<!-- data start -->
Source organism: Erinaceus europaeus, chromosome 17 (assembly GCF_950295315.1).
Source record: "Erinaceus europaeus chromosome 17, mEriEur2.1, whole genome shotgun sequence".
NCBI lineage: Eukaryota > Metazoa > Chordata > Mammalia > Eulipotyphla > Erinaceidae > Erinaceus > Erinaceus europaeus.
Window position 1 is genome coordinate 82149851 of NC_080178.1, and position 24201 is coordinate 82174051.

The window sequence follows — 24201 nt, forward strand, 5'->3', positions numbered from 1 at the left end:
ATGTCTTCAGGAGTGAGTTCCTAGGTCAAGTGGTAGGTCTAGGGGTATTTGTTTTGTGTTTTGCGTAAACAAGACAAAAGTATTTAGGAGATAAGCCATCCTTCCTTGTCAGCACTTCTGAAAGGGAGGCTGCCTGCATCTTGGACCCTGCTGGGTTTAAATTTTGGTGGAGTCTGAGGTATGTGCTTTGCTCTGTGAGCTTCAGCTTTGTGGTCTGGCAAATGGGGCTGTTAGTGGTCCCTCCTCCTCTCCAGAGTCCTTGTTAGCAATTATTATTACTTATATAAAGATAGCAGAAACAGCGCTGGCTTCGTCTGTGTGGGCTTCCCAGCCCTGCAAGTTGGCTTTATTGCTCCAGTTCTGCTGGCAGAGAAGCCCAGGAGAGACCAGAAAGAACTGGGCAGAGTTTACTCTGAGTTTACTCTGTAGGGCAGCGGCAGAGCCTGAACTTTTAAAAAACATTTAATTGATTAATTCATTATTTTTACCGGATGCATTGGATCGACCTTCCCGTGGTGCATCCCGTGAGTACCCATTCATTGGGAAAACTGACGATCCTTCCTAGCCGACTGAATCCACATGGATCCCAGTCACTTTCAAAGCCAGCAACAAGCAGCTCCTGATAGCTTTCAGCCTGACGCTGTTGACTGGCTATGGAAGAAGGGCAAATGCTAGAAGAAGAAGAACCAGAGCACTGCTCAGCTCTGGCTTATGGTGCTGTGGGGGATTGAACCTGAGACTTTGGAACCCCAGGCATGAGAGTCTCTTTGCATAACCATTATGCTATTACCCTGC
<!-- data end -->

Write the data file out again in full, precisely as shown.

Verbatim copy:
Source organism: Erinaceus europaeus, chromosome 17 (assembly GCF_950295315.1).
Source record: "Erinaceus europaeus chromosome 17, mEriEur2.1, whole genome shotgun sequence".
NCBI lineage: Eukaryota > Metazoa > Chordata > Mammalia > Eulipotyphla > Erinaceidae > Erinaceus > Erinaceus europaeus.
Window position 1 is genome coordinate 82149851 of NC_080178.1, and position 24201 is coordinate 82174051.

The window sequence follows — 24201 nt, forward strand, 5'->3', positions numbered from 1 at the left end:
ATGTCTTCAGGAGTGAGTTCCTAGGTCAAGTGGTAGGTCTAGGGGTATTTGTTTTGTGTTTTGCGTAAACAAGACAAAAGTATTTAGGAGATAAGCCATCCTTCCTTGTCAGCACTTCTGAAAGGGAGGCTGCCTGCATCTTGGACCCTGCTGGGTTTAAATTTTGGTGGAGTCTGAGGTATGTGCTTTGCTCTGTGAGCTTCAGCTTTGTGGTCTGGCAAATGGGGCTGTTAGTGGTCCCTCCTCCTCTCCAGAGTCCTTGTTAGCAATTATTATTACTTATATAAAGATAGCAGAAACAGCGCTGGCTTCGTCTGTGTGGGCTTCCCAGCCCTGCAAGTTGGCTTTATTGCTCCAGTTCTGCTGGCAGAGAAGCCCAGGAGAGACCAGAAAGAACTGGGCAGAGTTTACTCTGAGTTTACTCTGTAGGGCAGCGGCAGAGCCTGAACTTTTAAAAAACATTTAATTGATTAATTCATTATTTTTACCGGATGCATTGGATCGACCTTCCCGTGGTGCATCCCGTGAGTACCCATTCATTGGGAAAACTGACGATCCTTCCTAGCCGACTGAATCCACATGGATCCCAGTCACTTTCAAAGCCAGCAACAAGCAGCTCCTGATAGCTTTCAGCCTGACGCTGTTGACTGGCTATGGAAGAAGGGCAAATGCTAGAAGAAGAAGAACCAGAGCACTGCTCAGCTCTGGCTTATGGTGCTGTGGGGGATTGAACCTGAGACTTTGGAACCCCAGGCATGAGAGTCTCTTTGCATAACCATTATGCTATTACCCTGC